Those who support the spending cuts likely will try to deal with this by talking about federal finances rather than local economies. We’ll hear about increased government efficiency, higher productivity, a reduced government workforce and a lower deficit. The clear implications will be that only the government will have to make do with less.
Experience shows that those arguments will only go so far because federal workers don’t only live in Washington, D.C. States have fought vigorously over the years to bring federal facilities into their communities to reap economic benefits, and they will fight at least as hard to keep them, especially given the dire forecasts of lower property values, reduced consumer spending and other repercussions of eliminating these jobs. In other words, it won’t just be the federal workers who will oppose the cuts; it will be the supermarkets, “big box” stores, restaurants, car dealerships, landlords, homeowners and others who will oppose the economic pain they see coming.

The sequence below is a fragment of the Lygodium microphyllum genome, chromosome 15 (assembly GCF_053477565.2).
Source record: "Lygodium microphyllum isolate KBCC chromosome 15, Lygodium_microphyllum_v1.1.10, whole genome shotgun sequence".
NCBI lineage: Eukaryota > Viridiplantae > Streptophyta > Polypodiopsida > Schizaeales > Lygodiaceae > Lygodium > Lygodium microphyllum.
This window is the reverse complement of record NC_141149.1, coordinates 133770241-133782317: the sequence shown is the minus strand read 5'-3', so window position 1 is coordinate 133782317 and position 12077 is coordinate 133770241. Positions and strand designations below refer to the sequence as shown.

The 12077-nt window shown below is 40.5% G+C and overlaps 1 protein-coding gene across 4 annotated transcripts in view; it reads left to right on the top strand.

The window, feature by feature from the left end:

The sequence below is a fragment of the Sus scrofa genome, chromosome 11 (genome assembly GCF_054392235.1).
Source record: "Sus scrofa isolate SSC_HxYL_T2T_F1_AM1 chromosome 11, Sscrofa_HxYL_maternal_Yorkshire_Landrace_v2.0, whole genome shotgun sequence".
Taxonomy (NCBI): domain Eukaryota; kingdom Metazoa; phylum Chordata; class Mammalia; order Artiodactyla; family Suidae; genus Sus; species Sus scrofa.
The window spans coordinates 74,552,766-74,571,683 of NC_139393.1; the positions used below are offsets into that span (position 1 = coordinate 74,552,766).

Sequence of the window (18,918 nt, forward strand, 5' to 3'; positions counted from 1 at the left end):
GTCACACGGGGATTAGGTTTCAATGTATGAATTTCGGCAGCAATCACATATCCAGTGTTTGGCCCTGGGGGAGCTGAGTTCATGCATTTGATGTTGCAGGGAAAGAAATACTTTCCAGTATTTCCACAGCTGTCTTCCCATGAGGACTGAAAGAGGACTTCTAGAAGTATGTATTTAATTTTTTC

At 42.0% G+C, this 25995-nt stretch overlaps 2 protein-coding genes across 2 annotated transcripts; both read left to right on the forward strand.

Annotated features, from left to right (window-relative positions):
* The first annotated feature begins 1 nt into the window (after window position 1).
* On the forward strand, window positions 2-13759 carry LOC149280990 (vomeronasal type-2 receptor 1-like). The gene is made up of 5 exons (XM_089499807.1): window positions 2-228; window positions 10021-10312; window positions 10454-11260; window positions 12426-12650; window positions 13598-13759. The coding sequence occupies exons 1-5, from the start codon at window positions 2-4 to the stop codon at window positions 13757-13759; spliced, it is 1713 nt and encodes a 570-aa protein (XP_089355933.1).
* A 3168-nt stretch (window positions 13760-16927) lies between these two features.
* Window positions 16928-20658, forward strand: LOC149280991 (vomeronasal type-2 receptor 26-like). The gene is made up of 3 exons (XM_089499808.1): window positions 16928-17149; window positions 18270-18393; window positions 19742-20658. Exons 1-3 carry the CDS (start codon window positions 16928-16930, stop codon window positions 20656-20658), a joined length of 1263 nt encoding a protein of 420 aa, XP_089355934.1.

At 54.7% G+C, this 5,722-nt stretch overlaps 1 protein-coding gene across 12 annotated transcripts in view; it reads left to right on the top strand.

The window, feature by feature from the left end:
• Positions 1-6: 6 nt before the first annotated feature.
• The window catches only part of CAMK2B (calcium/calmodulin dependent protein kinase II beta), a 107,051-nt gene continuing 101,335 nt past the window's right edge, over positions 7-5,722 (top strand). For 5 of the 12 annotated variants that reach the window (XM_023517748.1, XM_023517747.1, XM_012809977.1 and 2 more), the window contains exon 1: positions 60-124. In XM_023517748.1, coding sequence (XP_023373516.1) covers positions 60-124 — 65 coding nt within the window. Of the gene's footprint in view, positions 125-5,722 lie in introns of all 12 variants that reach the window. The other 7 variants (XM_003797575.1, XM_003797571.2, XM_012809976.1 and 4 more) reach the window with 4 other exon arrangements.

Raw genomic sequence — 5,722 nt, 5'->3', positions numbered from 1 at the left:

All of this means that, by the end of 2011, the popularity of federal spending that pollsters have been reporting may finally become common wisdom in Washington, as it already should have been.
Stan Collender is a partner at Qorvis Communications and founder of the blog Capital Gains and Games. He is also the author of “The Guide to the Federal Budget.”
Vice President Joe Biden waits to conduct a mock swearing-in ceremony with Sen. Brian Schatz, D-Hawaii, in the Capitol's Old Senate Chamber, December 2, 2014. Schatz was sworn in to serve the remainder of his term since he was appointed to the seat after Sen. Daniel Inouye, D-Hawaii, passed away.